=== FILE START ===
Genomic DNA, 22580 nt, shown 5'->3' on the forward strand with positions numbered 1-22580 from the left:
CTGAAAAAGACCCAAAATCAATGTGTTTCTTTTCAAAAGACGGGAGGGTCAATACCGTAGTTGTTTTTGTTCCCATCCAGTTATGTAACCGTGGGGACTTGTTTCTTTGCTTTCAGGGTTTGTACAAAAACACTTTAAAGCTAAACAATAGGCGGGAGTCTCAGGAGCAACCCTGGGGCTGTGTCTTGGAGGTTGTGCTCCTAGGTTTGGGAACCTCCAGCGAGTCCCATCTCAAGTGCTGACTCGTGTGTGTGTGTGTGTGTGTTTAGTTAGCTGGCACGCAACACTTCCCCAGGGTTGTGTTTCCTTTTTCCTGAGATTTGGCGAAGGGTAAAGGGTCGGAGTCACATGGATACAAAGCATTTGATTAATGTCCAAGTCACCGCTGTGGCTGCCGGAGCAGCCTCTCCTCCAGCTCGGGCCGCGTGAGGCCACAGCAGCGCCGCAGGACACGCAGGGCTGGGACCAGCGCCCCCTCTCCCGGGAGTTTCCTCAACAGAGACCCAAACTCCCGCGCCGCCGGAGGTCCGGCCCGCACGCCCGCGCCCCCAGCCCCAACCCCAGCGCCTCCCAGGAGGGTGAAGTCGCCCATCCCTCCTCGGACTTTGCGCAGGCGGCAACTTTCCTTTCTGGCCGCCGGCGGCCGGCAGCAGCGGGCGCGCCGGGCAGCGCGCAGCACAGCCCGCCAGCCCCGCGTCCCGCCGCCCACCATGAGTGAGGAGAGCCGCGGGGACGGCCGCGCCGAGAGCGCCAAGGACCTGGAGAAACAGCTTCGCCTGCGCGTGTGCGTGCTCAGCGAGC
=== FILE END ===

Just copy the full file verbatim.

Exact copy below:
Genomic DNA, 22580 nt, shown 5'->3' on the forward strand with positions numbered 1-22580 from the left:
CTGAAAAAGACCCAAAATCAATGTGTTTCTTTTCAAAAGACGGGAGGGTCAATACCGTAGTTGTTTTTGTTCCCATCCAGTTATGTAACCGTGGGGACTTGTTTCTTTGCTTTCAGGGTTTGTACAAAAACACTTTAAAGCTAAACAATAGGCGGGAGTCTCAGGAGCAACCCTGGGGCTGTGTCTTGGAGGTTGTGCTCCTAGGTTTGGGAACCTCCAGCGAGTCCCATCTCAAGTGCTGACTCGTGTGTGTGTGTGTGTGTGTTTAGTTAGCTGGCACGCAACACTTCCCCAGGGTTGTGTTTCCTTTTTCCTGAGATTTGGCGAAGGGTAAAGGGTCGGAGTCACATGGATACAAAGCATTTGATTAATGTCCAAGTCACCGCTGTGGCTGCCGGAGCAGCCTCTCCTCCAGCTCGGGCCGCGTGAGGCCACAGCAGCGCCGCAGGACACGCAGGGCTGGGACCAGCGCCCCCTCTCCCGGGAGTTTCCTCAACAGAGACCCAAACTCCCGCGCCGCCGGAGGTCCGGCCCGCACGCCCGCGCCCCCAGCCCCAACCCCAGCGCCTCCCAGGAGGGTGAAGTCGCCCATCCCTCCTCGGACTTTGCGCAGGCGGCAACTTTCCTTTCTGGCCGCCGGCGGCCGGCAGCAGCGGGCGCGCCGGGCAGCGCGCAGCACAGCCCGCCAGCCCCGCGTCCCGCCGCCCACCATGAGTGAGGAGAGCCGCGGGGACGGCCGCGCCGAGAGCGCCAAGGACCTGGAGAAACAGCTTCGCCTGCGCGTGTGCGTGCTCAGCGAGC